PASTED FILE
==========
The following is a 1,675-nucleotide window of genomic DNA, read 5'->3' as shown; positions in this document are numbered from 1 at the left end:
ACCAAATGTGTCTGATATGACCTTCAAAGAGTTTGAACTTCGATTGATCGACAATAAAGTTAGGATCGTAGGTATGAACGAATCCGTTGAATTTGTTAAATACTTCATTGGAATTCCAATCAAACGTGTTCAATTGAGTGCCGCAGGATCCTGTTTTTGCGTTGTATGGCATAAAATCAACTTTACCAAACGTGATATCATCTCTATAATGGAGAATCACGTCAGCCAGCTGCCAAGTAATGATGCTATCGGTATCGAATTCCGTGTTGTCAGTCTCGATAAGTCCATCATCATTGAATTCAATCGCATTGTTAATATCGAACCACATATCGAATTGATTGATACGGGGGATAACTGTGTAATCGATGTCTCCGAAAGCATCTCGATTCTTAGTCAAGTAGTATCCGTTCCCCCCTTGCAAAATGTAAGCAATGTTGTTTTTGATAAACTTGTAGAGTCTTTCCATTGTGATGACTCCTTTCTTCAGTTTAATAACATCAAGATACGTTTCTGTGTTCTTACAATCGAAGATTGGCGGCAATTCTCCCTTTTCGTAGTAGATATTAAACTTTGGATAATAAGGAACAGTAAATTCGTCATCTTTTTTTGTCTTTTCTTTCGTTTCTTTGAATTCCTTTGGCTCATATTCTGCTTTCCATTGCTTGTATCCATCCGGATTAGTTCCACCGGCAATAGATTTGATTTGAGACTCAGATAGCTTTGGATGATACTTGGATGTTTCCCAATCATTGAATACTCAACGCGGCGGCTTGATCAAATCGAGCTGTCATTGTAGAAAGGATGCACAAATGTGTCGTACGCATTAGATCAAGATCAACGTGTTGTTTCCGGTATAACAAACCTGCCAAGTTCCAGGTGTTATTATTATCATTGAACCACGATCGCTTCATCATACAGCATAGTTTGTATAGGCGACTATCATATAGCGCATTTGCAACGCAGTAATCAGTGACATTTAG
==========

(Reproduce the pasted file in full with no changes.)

The following is a 1,675-nucleotide window of genomic DNA, read 5'->3' as shown; positions in this document are numbered from 1 at the left end:
ACCAAATGTGTCTGATATGACCTTCAAAGAGTTTGAACTTCGATTGATCGACAATAAAGTTAGGATCGTAGGTATGAACGAATCCGTTGAATTTGTTAAATACTTCATTGGAATTCCAATCAAACGTGTTCAATTGAGTGCCGCAGGATCCTGTTTTTGCGTTGTATGGCATAAAATCAACTTTACCAAACGTGATATCATCTCTATAATGGAGAATCACGTCAGCCAGCTGCCAAGTAATGATGCTATCGGTATCGAATTCCGTGTTGTCAGTCTCGATAAGTCCATCATCATTGAATTCAATCGCATTGTTAATATCGAACCACATATCGAATTGATTGATACGGGGGATAACTGTGTAATCGATGTCTCCGAAAGCATCTCGATTCTTAGTCAAGTAGTATCCGTTCCCCCCTTGCAAAATGTAAGCAATGTTGTTTTTGATAAACTTGTAGAGTCTTTCCATTGTGATGACTCCTTTCTTCAGTTTAATAACATCAAGATACGTTTCTGTGTTCTTACAATCGAAGATTGGCGGCAATTCTCCCTTTTCGTAGTAGATATTAAACTTTGGATAATAAGGAACAGTAAATTCGTCATCTTTTTTTGTCTTTTCTTTCGTTTCTTTGAATTCCTTTGGCTCATATTCTGCTTTCCATTGCTTGTATCCATCCGGATTAGTTCCACCGGCAATAGATTTGATTTGAGACTCAGATAGCTTTGGATGATACTTGGATGTTTCCCAATCATTGAATACTCAACGCGGCGGCTTGATCAAATCGAGCTGTCATTGTAGAAAGGATGCACAAATGTGTCGTACGCATTAGATCAAGATCAACGTGTTGTTTCCGGTATAACAAACCTGCCAAGTTCCAGGTGTTATTATTATCATTGAACCACGATCGCTTCATCATACAGCATAGTTTGTATAGGCGACTATCATATAGCGCATTTGCAACGCAGTAATCAGTGACATTTAG